By Frank J. Diekmann
A few weeks back I asked a simple question in this space, “How would you stop the embezzlers?” It’s definitely a question that provokes a response, as I heard from plenty of you, both via email and in person at recent conferences in Austin and Las Vegas and San Diego.
Yet while there were opinions shared, in what was perhaps a collaborative effort among CUs, so was something else: a collective shrug.
What had led to the question was CUToday.info’s extensive reporting around an alleged $40-million fraud by Edward Rostohar, the former CEO at C B S Employees FCU in Studio City, Calif. As if allegedly stealing $40 million weren’t enough, the crime is all the more astounding since the credit union had assets of about $21 million and the embezzling had allegedly been going on for about two decades.
As is the case every time such an inside-job occurs, the immediate response is where was the regulator (again and again)? The supervisory committee? Hello, anyone at the credit union? Many believe they would have spotted the warning signs, or made sure to have had this procedure or that practice in place.
Really? So I asked, what can be done about a problem unfortunately common at many small CUs?
“Sadly, this is never going to completely go away,” responded Terry Shoemaker, manager of State College FCU in State College, Penn., who echoed a sentiment I heard frequently from people. “There will always be a few bad eggs that think they can beat the system, which they obviously can, at least for a while. It will also continue to be more prevalent at smaller CUs, where there are fewer eyes to see possible wrongdoings.
Level of Comfort Needed
Shoemaker said he believes “one thing that examiners and/or a volunteer could do is communicate with other CU staffers and ask them if they are aware of anything unusual happening. I know that this may be difficult in smaller shops with a fear of retribution, but there ought to be simple and creative ways that an examiner could extract information from employees without blatantly exposing them as a rat. Before I got here, we had a bad situation with two ex-employees who were in the number-one and number-two positions. If someone had felt comfortable speaking to a board member or examiner, we might not have had as big of a hole to climb out of as we did.”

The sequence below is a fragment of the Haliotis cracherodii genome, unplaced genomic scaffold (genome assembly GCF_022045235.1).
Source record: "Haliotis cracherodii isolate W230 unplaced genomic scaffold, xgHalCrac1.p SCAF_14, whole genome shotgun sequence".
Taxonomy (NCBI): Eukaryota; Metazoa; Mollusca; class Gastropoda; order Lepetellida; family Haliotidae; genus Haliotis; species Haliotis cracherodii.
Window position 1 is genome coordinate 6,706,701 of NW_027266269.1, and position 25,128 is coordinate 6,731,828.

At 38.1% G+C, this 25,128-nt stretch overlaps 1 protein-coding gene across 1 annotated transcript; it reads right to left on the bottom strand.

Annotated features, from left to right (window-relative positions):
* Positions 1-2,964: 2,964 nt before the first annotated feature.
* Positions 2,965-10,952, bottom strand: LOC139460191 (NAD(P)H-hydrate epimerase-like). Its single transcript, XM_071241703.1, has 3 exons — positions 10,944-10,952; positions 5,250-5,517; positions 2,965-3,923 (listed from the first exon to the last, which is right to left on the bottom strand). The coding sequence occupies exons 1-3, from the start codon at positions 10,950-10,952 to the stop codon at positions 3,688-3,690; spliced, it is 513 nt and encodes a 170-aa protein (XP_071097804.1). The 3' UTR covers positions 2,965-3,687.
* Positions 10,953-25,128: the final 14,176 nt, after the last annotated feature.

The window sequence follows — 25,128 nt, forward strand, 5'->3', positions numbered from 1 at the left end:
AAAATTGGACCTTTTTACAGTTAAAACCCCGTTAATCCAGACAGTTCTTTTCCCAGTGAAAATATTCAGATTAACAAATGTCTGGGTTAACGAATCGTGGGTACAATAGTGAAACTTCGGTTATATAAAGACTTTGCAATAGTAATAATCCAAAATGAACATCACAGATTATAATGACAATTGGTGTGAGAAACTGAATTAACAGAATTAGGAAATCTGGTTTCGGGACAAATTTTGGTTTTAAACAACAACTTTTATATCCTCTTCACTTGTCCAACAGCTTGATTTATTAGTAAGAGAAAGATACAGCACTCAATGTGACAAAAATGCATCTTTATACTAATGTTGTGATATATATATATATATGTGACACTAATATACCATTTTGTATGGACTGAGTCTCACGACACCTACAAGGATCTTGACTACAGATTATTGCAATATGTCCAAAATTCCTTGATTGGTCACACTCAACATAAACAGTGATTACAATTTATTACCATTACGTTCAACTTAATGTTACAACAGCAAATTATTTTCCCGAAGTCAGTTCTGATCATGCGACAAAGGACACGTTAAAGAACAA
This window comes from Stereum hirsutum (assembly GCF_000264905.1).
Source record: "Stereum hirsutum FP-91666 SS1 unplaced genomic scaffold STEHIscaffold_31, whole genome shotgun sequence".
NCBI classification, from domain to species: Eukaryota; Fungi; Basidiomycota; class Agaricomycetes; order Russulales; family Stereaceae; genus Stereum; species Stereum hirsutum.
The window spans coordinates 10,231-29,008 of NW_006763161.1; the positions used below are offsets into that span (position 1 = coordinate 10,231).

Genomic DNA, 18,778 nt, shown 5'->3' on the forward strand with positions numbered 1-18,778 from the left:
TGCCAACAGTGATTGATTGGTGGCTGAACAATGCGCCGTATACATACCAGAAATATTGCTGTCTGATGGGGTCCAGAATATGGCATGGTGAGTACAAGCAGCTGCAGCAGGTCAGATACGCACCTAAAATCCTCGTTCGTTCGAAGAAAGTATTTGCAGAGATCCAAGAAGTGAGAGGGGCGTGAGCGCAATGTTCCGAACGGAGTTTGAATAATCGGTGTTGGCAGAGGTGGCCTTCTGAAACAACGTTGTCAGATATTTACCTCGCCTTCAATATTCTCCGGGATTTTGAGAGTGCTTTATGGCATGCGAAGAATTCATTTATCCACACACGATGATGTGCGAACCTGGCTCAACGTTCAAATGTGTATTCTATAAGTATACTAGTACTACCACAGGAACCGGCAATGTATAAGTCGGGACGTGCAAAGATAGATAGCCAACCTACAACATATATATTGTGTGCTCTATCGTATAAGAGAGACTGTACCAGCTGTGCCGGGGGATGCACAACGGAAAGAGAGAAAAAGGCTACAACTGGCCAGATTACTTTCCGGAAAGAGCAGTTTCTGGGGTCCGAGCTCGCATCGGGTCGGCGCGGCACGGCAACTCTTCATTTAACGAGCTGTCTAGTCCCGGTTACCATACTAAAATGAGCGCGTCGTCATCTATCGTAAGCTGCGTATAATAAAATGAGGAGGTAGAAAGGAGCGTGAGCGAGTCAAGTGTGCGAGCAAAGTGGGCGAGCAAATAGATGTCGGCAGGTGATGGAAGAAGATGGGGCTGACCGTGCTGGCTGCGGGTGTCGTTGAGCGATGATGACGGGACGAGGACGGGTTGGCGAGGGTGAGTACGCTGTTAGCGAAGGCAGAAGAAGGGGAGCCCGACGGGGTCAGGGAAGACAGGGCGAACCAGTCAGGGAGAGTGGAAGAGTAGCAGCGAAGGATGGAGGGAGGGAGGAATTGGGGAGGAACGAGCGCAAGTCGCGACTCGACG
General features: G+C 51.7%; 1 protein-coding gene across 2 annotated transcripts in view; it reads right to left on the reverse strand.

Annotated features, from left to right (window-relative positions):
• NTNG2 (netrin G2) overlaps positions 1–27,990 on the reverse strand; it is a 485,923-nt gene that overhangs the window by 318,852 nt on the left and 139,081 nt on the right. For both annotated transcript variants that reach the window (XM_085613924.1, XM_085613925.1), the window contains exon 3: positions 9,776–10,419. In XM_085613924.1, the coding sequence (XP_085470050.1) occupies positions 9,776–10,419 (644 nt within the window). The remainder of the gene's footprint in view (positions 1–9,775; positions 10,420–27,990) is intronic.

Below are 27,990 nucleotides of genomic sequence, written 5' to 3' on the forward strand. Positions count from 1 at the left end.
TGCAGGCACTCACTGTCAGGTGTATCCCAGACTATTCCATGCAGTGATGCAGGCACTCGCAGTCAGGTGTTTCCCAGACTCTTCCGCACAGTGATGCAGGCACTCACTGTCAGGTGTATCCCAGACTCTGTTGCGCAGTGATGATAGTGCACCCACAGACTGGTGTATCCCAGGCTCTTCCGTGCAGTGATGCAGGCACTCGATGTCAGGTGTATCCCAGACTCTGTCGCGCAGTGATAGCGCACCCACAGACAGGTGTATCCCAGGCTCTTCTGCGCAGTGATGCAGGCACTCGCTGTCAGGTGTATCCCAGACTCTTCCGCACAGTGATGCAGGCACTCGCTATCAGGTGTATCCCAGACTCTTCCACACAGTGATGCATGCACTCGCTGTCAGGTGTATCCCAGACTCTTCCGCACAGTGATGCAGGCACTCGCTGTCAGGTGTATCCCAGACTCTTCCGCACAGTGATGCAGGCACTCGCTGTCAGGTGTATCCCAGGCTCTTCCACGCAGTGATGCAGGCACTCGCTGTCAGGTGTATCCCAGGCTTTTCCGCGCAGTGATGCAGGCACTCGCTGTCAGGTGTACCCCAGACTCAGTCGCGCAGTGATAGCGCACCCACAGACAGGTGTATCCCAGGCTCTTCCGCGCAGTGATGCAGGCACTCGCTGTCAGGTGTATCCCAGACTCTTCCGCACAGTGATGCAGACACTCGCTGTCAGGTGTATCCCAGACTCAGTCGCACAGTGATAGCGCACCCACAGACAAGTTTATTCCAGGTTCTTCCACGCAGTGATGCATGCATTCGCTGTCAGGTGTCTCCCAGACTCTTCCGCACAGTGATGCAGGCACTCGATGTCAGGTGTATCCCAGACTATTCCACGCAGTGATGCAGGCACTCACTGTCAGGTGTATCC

As stated above, I heard from multiple people who almost seemed to accept the fraud taking place as the cost of doing business, even if everyone is taking a hit when the losses are recorded by the share insurance fund. It was almost as if many people were all on the same email distribution list and reading it back to me when they expressed a universally-felt insistence that the last thing they need are more examiners spending more time inside their offices.
The irony of that, of course, is it’s smaller credit unions that most need someone to regularly pull up the shades, but it’s also those same CUs that can least afford to surrender time to the shade-pullers when resources are already strained and a VP (or even CEO) title doesn’t mean you’re above staffing the teller line when needed.
Striking a Balance
That was a point made by NAFCU’s EVP and general counsel, Carrie Hunt, who acknowledged widespread media coverage of alleged shenanigans such as those at C B S Employees don’t help the credit union image. But…
“Certainly, we see the headlines. Fraud isn’t new,” said Hunt, who added NAFCU has been doing some work internally to compare fraud at credit unions with that seen inside banks. “We want to see if any improvements can be made. Of course, fraud is notoriously hard to find, but we are working with NCUA. What we don’t want is credit unions to be examined to the Nth degree. There needs to be a balance, and zero fraud isn’t possible.”
Geoff Bacino, the former NCUA board member who now heads up the Association of Credit Union Internal Auditors (ACUIA), reminded regulations do not require an outside party to verify the books are on the up and up at smaller CUs. Bacino said there is a need for an independent internal audit professional and/or department to “ferret out” fraud in credit unions.
Some Other Suggestions
CEO Carole Wright shared that when she first saw the headline on the earlier column asking what can be done, she shook her head and thought, stopping fraud will never happen.
“Fraud makes me angry. It casts a bad light on the movement and costs every credit union,” said Wright.
After thinking about it some more, Wright said she concluded that while it may be impossible to stop fraud, reducing it is another matter. The key, she believes, is education.
Wright suggests mandatory staff education with an annual training component that essentially includes:
- Teaching that people won’t get away with the fraud and ultimately will be caught
- Testimonials on the high daily cost of covering up fraud from people who have had to do it
- First-person accounts on the cost of being caught by incarcerated ex-employees
- Alternatives for handling the problems that cause fraud. Wright noted her own internal auditor has observed that beyond just greed, fraud often involves an addition of some kind
Wright, by the way, leads Holy Rosary Credit Union in Kansas City. And while it certainly can’t hurt to ask for a little divine assistance as the prayerful are running their fingers over the beads, credit unions could also use some more effective strategies down here on earth.
I continue to welcome your thoughts and feedback.
Frank J. Diekmann is Cooperator in Chief at CUToday.info and can be reached at Frank@CUToday.infoor @FrankCUToday.